No, the inheritance tax is not double taxation

One of Bernie’s proposals involves an increase in the inheritance tax. By contrast, House Republicans recently voted to abolish the inheritance Tax completely. The inheritance tax they are fighting to abolish already only applies to 2 out of every 1000 estates. That’s a tiny fraction of the population to warrant an act of congress. In my opinion, this is a perfect illustration of Republican advocacy for a tiny number of ultra wealthy people. Note: Bernie’s proposal is actually very modest in that it would only increase that to 3 out of every thousand.

What is the Inheritance Tax?

Imagine your mother or father hired you to wash the family car once per week for a year, and paid you 6 million dollars. Sounds like a pretty great job, right? Now, imagine that, because you’re working for your parent, a special law let you only pay taxes on 0.57 million dollars of that income. How fucking awesome would that be? Now take away the part where you have to wash the car, and say you simply inherit the 6 million dollars, and only pay taxes on 0.57 million.

That is the inheritance tax, also known as the estate tax.

If you actually earn 6 million dollars by working, you will pay taxes on all 6 million dollars. But if you win the sperm lottery, you don’t start paying taxes until after the first 5.43 million dollars.

The Republicans in the US House apparently think that the 5.43 million dollars of unearned tax-free income is not enough. They want to allow unlimited unearned income, completely tax free.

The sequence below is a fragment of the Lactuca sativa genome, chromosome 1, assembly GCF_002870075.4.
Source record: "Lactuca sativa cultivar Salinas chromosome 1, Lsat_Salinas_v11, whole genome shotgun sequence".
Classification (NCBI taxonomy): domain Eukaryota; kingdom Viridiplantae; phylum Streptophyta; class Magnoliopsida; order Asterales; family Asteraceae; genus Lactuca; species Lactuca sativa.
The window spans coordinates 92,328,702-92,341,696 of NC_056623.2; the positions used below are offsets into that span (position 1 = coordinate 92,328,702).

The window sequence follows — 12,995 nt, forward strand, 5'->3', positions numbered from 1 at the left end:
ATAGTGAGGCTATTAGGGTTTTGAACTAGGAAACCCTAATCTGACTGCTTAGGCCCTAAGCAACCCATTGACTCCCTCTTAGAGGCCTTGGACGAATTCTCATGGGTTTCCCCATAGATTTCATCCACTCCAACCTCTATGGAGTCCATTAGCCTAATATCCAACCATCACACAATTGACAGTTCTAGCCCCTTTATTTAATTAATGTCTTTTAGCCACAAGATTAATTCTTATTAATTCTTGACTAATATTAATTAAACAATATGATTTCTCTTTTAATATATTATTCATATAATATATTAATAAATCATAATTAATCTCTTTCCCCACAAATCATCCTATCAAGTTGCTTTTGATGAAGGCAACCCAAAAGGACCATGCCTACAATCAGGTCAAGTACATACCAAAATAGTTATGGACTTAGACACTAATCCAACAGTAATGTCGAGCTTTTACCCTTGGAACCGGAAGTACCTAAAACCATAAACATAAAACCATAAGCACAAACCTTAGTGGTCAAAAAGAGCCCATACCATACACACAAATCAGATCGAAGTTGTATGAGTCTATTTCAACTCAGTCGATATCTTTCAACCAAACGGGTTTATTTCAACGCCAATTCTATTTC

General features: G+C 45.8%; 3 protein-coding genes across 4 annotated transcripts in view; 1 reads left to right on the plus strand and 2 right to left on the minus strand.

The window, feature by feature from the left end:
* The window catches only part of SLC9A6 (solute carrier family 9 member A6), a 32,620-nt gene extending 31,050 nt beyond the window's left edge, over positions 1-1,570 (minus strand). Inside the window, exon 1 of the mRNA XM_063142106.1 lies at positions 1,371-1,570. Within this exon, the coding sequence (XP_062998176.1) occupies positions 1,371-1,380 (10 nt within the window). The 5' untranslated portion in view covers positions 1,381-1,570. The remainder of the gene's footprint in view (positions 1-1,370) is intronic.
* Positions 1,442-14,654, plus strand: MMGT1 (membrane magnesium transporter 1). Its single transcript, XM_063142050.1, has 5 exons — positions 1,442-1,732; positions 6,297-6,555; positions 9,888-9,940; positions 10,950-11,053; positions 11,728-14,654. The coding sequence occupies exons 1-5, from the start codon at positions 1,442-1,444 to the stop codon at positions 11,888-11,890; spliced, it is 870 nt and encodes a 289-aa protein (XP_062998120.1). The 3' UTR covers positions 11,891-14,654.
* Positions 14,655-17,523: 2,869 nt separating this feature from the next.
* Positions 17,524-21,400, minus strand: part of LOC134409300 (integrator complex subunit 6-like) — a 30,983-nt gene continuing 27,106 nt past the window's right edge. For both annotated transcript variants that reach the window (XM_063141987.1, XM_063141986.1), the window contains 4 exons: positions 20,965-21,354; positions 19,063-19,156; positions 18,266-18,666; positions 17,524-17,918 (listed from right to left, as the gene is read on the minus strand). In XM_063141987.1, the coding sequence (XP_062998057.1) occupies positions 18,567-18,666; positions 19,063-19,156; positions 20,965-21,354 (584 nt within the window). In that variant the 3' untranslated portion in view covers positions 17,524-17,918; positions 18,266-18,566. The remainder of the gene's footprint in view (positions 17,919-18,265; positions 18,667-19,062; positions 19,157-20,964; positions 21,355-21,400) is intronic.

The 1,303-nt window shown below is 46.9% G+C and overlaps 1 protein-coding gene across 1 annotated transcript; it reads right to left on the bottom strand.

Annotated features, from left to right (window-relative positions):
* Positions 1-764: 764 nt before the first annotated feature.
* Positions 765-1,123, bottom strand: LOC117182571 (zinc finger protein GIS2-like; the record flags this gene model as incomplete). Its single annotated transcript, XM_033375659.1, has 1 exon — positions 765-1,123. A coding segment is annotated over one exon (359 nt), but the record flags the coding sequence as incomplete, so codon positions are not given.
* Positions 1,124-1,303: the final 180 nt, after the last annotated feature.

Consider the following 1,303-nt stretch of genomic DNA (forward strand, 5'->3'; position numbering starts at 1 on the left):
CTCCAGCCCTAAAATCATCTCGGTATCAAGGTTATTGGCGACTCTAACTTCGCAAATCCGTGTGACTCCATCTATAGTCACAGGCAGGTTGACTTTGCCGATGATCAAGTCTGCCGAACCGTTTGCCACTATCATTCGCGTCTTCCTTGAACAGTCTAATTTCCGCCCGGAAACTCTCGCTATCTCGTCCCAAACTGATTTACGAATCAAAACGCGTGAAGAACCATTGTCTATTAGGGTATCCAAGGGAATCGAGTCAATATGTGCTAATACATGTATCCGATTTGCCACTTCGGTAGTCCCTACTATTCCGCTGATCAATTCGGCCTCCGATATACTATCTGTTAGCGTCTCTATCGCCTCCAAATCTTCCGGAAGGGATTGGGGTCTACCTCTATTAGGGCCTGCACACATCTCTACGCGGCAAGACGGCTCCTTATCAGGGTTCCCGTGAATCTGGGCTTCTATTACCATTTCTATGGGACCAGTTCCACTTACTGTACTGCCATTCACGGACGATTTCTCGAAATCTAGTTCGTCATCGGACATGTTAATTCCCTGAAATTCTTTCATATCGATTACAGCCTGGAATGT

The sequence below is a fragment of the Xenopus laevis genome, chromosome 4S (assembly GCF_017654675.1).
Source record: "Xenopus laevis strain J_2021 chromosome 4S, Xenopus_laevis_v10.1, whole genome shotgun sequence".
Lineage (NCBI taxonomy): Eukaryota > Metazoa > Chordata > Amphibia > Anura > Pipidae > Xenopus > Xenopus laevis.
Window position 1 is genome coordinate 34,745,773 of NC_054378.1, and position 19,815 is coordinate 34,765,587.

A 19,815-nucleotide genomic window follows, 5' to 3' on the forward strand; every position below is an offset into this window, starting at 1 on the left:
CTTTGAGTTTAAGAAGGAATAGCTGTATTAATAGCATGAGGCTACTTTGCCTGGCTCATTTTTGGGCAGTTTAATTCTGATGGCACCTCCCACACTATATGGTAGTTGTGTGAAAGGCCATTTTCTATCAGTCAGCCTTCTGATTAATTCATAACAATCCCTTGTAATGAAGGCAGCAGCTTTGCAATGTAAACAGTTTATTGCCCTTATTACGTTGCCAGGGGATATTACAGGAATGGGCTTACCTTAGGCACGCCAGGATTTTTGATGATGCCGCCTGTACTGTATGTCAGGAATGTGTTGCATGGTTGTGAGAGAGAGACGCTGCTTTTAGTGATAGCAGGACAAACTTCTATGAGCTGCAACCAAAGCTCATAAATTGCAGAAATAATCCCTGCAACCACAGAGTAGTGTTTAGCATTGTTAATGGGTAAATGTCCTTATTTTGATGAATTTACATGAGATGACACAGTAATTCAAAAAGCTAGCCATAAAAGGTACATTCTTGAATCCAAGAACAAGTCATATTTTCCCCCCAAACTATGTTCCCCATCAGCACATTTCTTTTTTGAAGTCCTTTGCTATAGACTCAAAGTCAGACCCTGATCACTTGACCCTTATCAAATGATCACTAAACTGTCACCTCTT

How do they justify their opposition to this tax? One of the most frequent criticisms of the inheritance tax is that, because the assets of the parent were already taxed when the parent earned them, taxing them when they pass to the child constitutes double taxation. This is, of course, a ridiculous criticism for a couple of reasons:

First, it’s not really a double tax because the same person is not being taxed for the same asset.

Say Joe Taxpayer earns enough money to amass a billion dollars to leave to his son. Assume that Joe actually pays tax on every dime of that income. When Joe passes that billion dollars to Joe Jr., without the inheritance tax Joe Jr hasn’t paid a dime of tax on that income. Now let’s say Joe Jr. passes that money on to Joe the 3rd. Without the inheritance tax, neither Joe Jr. nor Joe the 3rd has paid a dime on that income. How many generations should get that free ride before we think about asking them to contribute to the system?

Second, you never see these same people make the same argument against sales taxes, or income taxes on earned income.

When you get paid for work, you pay an income tax. When you take some of the money left over after taxes and buy a toaster, you often pay a sales tax. When the toaster maker takes the money you gave them for that toaster, and pays the people who assembled the toaster, those people pay an income tax. This same set of money is taxed multiple times, yet you don’t hear anyone complaining that these taxes aren’t fair because they are double or triple taxation.

On the contrary, Republicans seem to love sales taxes and income taxes on workers. They fought against a continuation of a payroll tax cut back in late 2011 and several red states are raising sales taxes to pay for huge tax cuts to corporations and the ultra wealthy.

If these people really felt double taxation was so wrong, they woud be opposing these taxes on people who earn their income from work. Instead, they only use this argument to attack a tax on unearned income for the ultra wealthy.


One thought on “No, the inheritance tax is not double taxation

  1. Cheating the system is what it’s all about. Rules are for suckers. Barry and I made tons of dough at New England Compounding Center. A few people had unfortunate early deaths but I made my loot

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